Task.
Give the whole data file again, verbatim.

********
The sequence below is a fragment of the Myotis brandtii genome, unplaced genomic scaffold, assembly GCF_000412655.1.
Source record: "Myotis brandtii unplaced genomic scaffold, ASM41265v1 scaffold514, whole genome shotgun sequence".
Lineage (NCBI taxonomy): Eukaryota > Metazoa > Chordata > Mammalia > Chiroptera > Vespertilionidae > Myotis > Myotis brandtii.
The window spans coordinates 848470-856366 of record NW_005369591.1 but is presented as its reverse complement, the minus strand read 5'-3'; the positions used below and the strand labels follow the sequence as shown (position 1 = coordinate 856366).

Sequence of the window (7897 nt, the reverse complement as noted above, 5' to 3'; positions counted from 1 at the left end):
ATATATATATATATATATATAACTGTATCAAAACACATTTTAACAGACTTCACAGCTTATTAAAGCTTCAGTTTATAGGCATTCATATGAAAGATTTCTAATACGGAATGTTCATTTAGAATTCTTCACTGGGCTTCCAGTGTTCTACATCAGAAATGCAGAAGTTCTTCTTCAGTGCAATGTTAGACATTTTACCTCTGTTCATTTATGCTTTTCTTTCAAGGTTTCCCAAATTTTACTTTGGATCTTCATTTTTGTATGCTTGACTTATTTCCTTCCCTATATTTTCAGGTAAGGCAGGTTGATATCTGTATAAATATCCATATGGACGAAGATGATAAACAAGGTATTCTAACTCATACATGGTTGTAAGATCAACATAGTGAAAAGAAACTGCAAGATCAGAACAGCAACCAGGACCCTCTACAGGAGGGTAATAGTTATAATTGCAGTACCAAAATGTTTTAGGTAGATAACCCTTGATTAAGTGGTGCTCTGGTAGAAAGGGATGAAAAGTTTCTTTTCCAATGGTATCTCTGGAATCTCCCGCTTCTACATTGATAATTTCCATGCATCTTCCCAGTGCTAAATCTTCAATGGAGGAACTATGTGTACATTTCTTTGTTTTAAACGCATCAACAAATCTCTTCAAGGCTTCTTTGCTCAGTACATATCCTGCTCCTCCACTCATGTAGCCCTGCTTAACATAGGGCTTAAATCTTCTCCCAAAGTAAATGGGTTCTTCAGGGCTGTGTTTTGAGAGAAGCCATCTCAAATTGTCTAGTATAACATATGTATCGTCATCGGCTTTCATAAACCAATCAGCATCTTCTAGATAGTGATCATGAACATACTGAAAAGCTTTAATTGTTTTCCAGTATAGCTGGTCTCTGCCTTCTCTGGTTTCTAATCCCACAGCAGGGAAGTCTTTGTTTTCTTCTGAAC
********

The sequence below is a fragment of the Myotis brandtii genome, unplaced genomic scaffold, assembly GCF_000412655.1.
Source record: "Myotis brandtii unplaced genomic scaffold, ASM41265v1 scaffold514, whole genome shotgun sequence".
Lineage (NCBI taxonomy): Eukaryota > Metazoa > Chordata > Mammalia > Chiroptera > Vespertilionidae > Myotis > Myotis brandtii.
The window spans coordinates 848470-856366 of record NW_005369591.1 but is presented as its reverse complement, the minus strand read 5'-3'; the positions used below and the strand labels follow the sequence as shown (position 1 = coordinate 856366).

Sequence of the window (7897 nt, the reverse complement as noted above, 5' to 3'; positions counted from 1 at the left end):
ATATATATATATATATATATAACTGTATCAAAACACATTTTAACAGACTTCACAGCTTATTAAAGCTTCAGTTTATAGGCATTCATATGAAAGATTTCTAATACGGAATGTTCATTTAGAATTCTTCACTGGGCTTCCAGTGTTCTACATCAGAAATGCAGAAGTTCTTCTTCAGTGCAATGTTAGACATTTTACCTCTGTTCATTTATGCTTTTCTTTCAAGGTTTCCCAAATTTTACTTTGGATCTTCATTTTTGTATGCTTGACTTATTTCCTTCCCTATATTTTCAGGTAAGGCAGGTTGATATCTGTATAAATATCCATATGGACGAAGATGATAAACAAGGTATTCTAACTCATACATGGTTGTAAGATCAACATAGTGAAAAGAAACTGCAAGATCAGAACAGCAACCAGGACCCTCTACAGGAGGGTAATAGTTATAATTGCAGTACCAAAATGTTTTAGGTAGATAACCCTTGATTAAGTGGTGCTCTGGTAGAAAGGGATGAAAAGTTTCTTTTCCAATGGTATCTCTGGAATCTCCCGCTTCTACATTGATAATTTCCATGCATCTTCCCAGTGCTAAATCTTCAATGGAGGAACTATGTGTACATTTCTTTGTTTTAAACGCATCAACAAATCTCTTCAAGGCTTCTTTGCTCAGTACATATCCTGCTCCTCCACTCATGTAGCCCTGCTTAACATAGGGCTTAAATCTTCTCCCAAAGTAAATGGGTTCTTCAGGGCTGTGTTTTGAGAGAAGCCATCTCAAATTGTCTAGTATAACATATGTATCGTCATCGGCTTTCATAAACCAATCAGCATCTTCTAGATAGTGATCATGAACATACTGAAAAGCTTTAATTGTTTTCCAGTATAGCTGGTCTCTGCCTTCTCTGGTTTCTAATCCCACAGCAGGGAAGTCTTTGTTTTCTTCTGAAC